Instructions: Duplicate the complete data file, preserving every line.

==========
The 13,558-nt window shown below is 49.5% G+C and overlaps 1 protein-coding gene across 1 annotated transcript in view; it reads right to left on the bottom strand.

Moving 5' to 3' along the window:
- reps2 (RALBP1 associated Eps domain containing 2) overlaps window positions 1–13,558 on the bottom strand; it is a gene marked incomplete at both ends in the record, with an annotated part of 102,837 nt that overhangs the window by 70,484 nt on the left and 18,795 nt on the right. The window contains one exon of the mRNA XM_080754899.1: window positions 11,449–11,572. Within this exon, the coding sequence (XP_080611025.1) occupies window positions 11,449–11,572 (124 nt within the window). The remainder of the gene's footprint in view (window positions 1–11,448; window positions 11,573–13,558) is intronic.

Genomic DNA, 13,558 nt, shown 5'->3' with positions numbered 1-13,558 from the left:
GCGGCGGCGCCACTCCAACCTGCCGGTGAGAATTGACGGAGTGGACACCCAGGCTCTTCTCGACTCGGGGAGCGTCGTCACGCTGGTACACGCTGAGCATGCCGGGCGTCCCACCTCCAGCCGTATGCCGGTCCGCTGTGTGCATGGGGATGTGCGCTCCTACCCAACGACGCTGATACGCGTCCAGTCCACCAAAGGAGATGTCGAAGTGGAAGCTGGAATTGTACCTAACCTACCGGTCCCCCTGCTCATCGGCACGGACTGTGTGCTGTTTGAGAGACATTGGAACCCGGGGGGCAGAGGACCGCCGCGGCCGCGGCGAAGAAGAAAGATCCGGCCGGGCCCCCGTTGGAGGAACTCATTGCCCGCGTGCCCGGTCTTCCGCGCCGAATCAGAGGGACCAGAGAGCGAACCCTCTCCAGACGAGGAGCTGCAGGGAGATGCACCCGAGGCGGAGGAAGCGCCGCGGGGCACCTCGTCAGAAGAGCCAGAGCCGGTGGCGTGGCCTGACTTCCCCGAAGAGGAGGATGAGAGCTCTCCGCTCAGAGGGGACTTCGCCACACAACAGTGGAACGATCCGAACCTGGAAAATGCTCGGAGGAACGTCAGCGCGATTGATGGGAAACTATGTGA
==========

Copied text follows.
The 13,558-nt window shown below is 49.5% G+C and overlaps 1 protein-coding gene across 1 annotated transcript in view; it reads right to left on the bottom strand.

Moving 5' to 3' along the window:
- reps2 (RALBP1 associated Eps domain containing 2) overlaps window positions 1–13,558 on the bottom strand; it is a gene marked incomplete at both ends in the record, with an annotated part of 102,837 nt that overhangs the window by 70,484 nt on the left and 18,795 nt on the right. The window contains one exon of the mRNA XM_080754899.1: window positions 11,449–11,572. Within this exon, the coding sequence (XP_080611025.1) occupies window positions 11,449–11,572 (124 nt within the window). The remainder of the gene's footprint in view (window positions 1–11,448; window positions 11,573–13,558) is intronic.

Genomic DNA, 13,558 nt, shown 5'->3' with positions numbered 1-13,558 from the left:
GCGGCGGCGCCACTCCAACCTGCCGGTGAGAATTGACGGAGTGGACACCCAGGCTCTTCTCGACTCGGGGAGCGTCGTCACGCTGGTACACGCTGAGCATGCCGGGCGTCCCACCTCCAGCCGTATGCCGGTCCGCTGTGTGCATGGGGATGTGCGCTCCTACCCAACGACGCTGATACGCGTCCAGTCCACCAAAGGAGATGTCGAAGTGGAAGCTGGAATTGTACCTAACCTACCGGTCCCCCTGCTCATCGGCACGGACTGTGTGCTGTTTGAGAGACATTGGAACCCGGGGGGCAGAGGACCGCCGCGGCCGCGGCGAAGAAGAAAGATCCGGCCGGGCCCCCGTTGGAGGAACTCATTGCCCGCGTGCCCGGTCTTCCGCGCCGAATCAGAGGGACCAGAGAGCGAACCCTCTCCAGACGAGGAGCTGCAGGGAGATGCACCCGAGGCGGAGGAAGCGCCGCGGGGCACCTCGTCAGAAGAGCCAGAGCCGGTGGCGTGGCCTGACTTCCCCGAAGAGGAGGATGAGAGCTCTCCGCTCAGAGGGGACTTCGCCACACAACAGTGGAACGATCCGAACCTGGAAAATGCTCGGAGGAACGTCAGCGCGATTGATGGGAAACTATGTGA